Deciduous trees store food in branches and roots during winter

Trees actually have the ability to store their food and nutrients in various parts of their body throughout their lifetime and seasons. Mainly, the branches and roots are the commonly known places. What happens during winter is that, when the above-ground parts of the tree become dormant, the roots will continue to function and absorb nutrients from the soil. These nutrients (carbohydrates) are stored in the roots, trunks, and other underground structures, where they can be used to support the tree's growth when it resumes in the spring.

So throughout the winter season when photosynthesis is not possible, they heavily rely on their stored nutrients while also maintaining a drastically reduced metabolic activity in order not to run out of food reserve. So, sun or no sun, it does not matter to them at this point. Indeed, this is a typical case of, if you don't have what it takes to survive, you die!

Interestingly, most of these trees have a very deep tap root system that enables them to reach deeper into the soil to absorb nutrients and water. So the absence of surface water definitely will not be a problem for them. Wait, there is more! Some of the also form what is known as Snow traps. What this does is that it helps insulate important parts of the tree like the trunk that may be prone or susceptible to damage by extreme weather conditions. This particular type of adaptation is seen more commonly with evergreen and Coniferous trees, such as pine and spruce.


Evergreen snow trap formation during winter

The matured ones have branches that tend to extend downward thereby creating a layer of snow that can serve as a protection and barrier for the tree's trunk and roots against direct exposure to the cold. This way, these parts of the tree are less exposed to unfavourable weather conditions. In addition, most of these trees also have very strong leaf insulation. Their foliage may be present and green, as can be seen in the image above but, it is tightly packed and highly insulated to prevent and reduce their exposure to extreme cold.

The ones that shed their leaves during winter are generally referred to as deciduous trees, and also have a way of adapting to the weather, besides shedding their leaves during the fall season, there is more. Most of them have very strong thick barks(the outer part of the tree that offers it protection from the outside world). This strong and very thick back helps them not only withstand harsh weather conditions but also helps them retain water by preventing any form of transpiration.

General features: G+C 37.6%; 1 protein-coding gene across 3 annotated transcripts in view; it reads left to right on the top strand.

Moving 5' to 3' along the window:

Deciduous trees form very hard bark

The next one I found more amazing is the fact some of them produce chemicals that act as antifreeze. This just drew my mind back to some chemicals, (DMSO - Dimethyl Sulfoxide) for example that we use in the laboratory to store cells and cell lines in order to prevent them from dying or being damaged by extreme cold temperature storage of about -80 degrees Celsius before taking them further into the liquid nitrogen storage. Chemicals like this that are able to protect cells are generally referred to as cryoprotectants.

Cryoprotectants work by simply penetrating the membrane of the cells and excluding water from them. They reduce the melting point of water and as result reduce the formation of ice. Ice formation can cause cell damage and death. So if allowed to form inside the cells, the chances are high that none of the cells will be alive. Agents like glycerol, ethylene glycol, and propylene glycol are also good cryoprotectants.

Interestingly, some trees produce some of these chemicals. The commonly known one produced by these trees is glycerol. The trees produce this cryoprotectant as a measure to avoid damage to their cells. Their glycerol content acts similarly just like an antifreeze which in their case, lowers the freezing point of their sap and consequently prevents damage to their cells. It is quite interesting how nature works!

Aside from trees, even grasses also have their own special features of also surviving harsh cold temperatures. They may not have a very deep tap root system like the trees, but they sure have interesting adaptation mechanisms. It is unquestionable that grasses contain some antioxidants. The likes of ascorbic acid (vitamin C) and tocopherols (vitamin E). Just as their general name implies, they protect the grass from oxidative stress resulting from unfavourable weather conditions and also help them recover fast.


Football stadium covered with snow, beneath it lies green grasses